This shows the distortion that artificial devices, such as thresholds, can produce. It also shows what a large difference a small change in the arbitrary choice of threshold can make to an election result and it shows that the German system is less fair to parties, especially small ones, than it could be.

Although opponents of STV may say that STV has a threshold, it is natural and not artificial. Moreover, it applies at constituency level – not national – so a strong local or regional party can win representation despite being weak nationally. Most important with STV, a vote that does not help to elect a candidate from the party of the voter’s first choice may nevertheless help to elect another candidate whom the voter likes. For example, if the Green Party is not strong enough in a particular constituency to win a seat, Green voters may help, with their later preferences, to elect other ecologically minded candidates.

You can read the PRSA reports at and

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One Response to Australian and German elections

  1. tuffin1954 says:

    STV in Australia – deficient and exemplar
    Submitted by editor on Tue, 22/10/2013 – 09:10.

    We have received the following comment from Geoffrey Goode,President of Proportional Representation Society of Australia (Victoria-Tasmania) Inc.:

    “Australia’s federal and mainland state PR elections definitely use what you describe as ‘a deficient form of STV’, although it is not the actual counting procedure that is most deficient, but far more the overlays that have been imposed relating, as your website page describes, to onerous and unnecessary provisions for the validity of a vote, and accompanying Group Voting Tickets that were introduced federally in 1983, have since spread to all mainland states, and have the effect of enticing nearly all voters to just tick a box to bring into effect the desired voting order of the party that registered the Group Voting Ticket in question.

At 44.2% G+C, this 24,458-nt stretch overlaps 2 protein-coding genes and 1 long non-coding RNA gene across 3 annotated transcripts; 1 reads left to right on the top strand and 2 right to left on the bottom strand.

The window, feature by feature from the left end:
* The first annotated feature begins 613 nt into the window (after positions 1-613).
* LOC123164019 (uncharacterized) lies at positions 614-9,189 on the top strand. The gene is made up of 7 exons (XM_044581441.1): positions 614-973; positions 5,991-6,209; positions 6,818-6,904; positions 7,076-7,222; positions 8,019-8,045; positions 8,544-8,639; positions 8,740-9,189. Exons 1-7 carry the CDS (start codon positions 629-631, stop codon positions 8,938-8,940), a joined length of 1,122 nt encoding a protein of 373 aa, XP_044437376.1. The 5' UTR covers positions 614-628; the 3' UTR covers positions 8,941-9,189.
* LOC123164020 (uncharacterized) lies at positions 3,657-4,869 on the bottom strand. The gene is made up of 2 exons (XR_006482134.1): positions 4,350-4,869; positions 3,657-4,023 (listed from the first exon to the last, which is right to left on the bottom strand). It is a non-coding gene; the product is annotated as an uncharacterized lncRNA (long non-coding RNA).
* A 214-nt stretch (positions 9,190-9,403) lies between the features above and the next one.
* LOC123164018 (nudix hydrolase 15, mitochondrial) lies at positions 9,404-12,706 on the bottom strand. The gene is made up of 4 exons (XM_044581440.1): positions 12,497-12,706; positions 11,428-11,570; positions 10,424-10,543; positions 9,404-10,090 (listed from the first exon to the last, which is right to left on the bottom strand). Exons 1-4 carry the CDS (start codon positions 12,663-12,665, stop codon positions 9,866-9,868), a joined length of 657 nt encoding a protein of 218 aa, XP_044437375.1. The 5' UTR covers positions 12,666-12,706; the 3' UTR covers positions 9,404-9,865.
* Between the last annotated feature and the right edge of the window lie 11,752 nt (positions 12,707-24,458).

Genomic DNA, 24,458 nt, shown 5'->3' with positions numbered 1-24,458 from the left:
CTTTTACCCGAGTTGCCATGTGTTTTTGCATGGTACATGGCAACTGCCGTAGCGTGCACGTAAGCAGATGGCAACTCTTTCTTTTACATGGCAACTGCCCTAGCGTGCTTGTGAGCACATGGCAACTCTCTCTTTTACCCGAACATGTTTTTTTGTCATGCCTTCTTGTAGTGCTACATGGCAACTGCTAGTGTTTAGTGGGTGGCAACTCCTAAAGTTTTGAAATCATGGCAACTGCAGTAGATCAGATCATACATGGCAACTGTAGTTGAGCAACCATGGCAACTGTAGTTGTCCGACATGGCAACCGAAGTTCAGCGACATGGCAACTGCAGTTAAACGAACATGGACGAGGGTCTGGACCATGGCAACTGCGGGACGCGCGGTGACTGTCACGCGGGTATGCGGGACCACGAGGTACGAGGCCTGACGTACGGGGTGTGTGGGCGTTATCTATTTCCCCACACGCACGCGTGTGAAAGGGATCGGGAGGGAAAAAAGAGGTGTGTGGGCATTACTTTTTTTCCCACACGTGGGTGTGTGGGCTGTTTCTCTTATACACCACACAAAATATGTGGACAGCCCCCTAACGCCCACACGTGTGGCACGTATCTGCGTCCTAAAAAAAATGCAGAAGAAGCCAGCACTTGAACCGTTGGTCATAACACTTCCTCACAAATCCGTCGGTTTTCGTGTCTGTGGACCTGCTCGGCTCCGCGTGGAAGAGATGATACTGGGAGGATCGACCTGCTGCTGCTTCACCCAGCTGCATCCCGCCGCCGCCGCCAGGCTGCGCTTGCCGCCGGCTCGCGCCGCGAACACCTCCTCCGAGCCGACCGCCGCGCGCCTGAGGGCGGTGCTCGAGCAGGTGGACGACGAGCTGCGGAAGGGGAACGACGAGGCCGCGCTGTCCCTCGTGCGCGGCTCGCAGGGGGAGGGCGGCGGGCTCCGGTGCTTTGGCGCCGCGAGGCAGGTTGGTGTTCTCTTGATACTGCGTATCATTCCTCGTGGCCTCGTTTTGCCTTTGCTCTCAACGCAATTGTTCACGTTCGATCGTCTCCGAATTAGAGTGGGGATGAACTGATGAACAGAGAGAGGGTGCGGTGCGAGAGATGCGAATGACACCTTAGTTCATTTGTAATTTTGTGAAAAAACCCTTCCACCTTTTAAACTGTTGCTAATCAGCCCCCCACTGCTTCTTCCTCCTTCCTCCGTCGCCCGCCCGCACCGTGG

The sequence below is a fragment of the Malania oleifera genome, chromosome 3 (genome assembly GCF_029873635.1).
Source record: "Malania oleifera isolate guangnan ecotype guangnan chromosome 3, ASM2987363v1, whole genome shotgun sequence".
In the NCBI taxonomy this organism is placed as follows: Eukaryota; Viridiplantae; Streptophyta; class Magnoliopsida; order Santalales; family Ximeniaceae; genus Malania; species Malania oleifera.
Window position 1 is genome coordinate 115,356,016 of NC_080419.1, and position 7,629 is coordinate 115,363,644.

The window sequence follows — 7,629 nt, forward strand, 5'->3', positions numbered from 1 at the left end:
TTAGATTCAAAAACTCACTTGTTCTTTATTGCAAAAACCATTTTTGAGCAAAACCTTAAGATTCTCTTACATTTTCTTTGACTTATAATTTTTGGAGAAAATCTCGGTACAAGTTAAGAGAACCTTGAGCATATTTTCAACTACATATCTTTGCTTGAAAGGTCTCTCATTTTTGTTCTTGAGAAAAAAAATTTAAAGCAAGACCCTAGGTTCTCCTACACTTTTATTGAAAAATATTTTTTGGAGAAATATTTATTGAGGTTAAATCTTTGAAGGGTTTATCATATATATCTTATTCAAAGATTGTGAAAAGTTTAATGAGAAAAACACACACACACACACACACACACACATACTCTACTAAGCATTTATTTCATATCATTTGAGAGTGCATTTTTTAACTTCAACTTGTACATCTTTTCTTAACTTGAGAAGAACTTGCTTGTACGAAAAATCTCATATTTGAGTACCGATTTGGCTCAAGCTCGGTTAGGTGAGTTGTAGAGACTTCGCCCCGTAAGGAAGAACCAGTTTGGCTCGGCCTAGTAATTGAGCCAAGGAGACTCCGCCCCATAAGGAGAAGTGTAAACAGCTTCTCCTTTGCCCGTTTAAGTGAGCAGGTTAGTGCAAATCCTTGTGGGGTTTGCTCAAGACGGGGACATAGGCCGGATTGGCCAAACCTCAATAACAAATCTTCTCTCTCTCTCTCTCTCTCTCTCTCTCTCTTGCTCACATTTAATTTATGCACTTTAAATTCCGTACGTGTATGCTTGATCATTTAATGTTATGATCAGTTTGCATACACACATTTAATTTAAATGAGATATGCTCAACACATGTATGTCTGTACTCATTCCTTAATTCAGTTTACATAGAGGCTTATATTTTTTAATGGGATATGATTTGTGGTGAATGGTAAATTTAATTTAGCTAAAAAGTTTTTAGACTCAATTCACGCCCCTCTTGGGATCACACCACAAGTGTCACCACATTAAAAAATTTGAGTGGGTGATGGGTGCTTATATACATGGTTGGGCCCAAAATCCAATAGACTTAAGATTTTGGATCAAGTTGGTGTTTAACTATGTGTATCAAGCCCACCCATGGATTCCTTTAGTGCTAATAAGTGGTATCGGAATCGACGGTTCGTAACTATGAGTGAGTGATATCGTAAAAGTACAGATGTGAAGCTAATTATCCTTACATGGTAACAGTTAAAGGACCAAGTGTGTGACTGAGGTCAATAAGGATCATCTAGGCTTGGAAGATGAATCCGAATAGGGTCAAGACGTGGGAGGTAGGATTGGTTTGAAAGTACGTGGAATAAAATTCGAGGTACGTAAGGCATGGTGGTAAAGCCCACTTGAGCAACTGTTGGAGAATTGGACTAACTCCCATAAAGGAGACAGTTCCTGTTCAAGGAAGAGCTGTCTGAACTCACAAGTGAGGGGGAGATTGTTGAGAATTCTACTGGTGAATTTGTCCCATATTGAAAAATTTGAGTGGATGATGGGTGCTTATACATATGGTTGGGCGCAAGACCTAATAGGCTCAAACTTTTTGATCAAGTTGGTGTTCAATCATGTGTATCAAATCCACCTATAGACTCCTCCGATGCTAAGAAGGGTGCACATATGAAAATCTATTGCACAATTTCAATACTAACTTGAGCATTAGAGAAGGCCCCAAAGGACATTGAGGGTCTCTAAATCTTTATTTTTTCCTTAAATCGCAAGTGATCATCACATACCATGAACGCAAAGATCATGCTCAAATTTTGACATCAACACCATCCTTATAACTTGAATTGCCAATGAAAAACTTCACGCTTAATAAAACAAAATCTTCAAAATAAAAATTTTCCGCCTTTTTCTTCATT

Australian major party federal and mainland state political operatives have over-reached themselves in shutting out voter involvement in supporting their individual candidates by implementing Group Voting Tickets where nearly all voters effectively vote for just a party name. In New South Wales, the Australian Electoral Commission allowed a minor, rather libertarian right-wing party to have its name, Liberal Democrats, against its above-the-line box on the ballot paper, despite objections from the Liberal Party about the likely confusion of the Liberal Democrats name with its name.

    The draw for positions from left to right on the ballot paper resulted in the Liberal Democrats achieving the position closest to the left hand side of the ballot paper, which was over a metre long. The Liberal Democrats gained 9.5% of the first preference vote, and ultimately a quota, leading to the election of their No. 1 candidate ahead of the Coalition’s No. 3 candidate. The 2013 Senate result for South Australia had that state’s combined first preference vote for the Liberal and Labor parties reduced to a bare 50.11% of the total first preference vote for the state, which resulted in 3 of the 6 senators elected being from minor parties or groupings that have never formed part of any federal government.

    In Australia, there also exists, independently, a world-beating exemplar of STV, which is the Hare-Clark electoral system used for Tasmania’s House of Assembly since 1909 and the Legislative Assembly of the Australian Capital Territory since 1992.”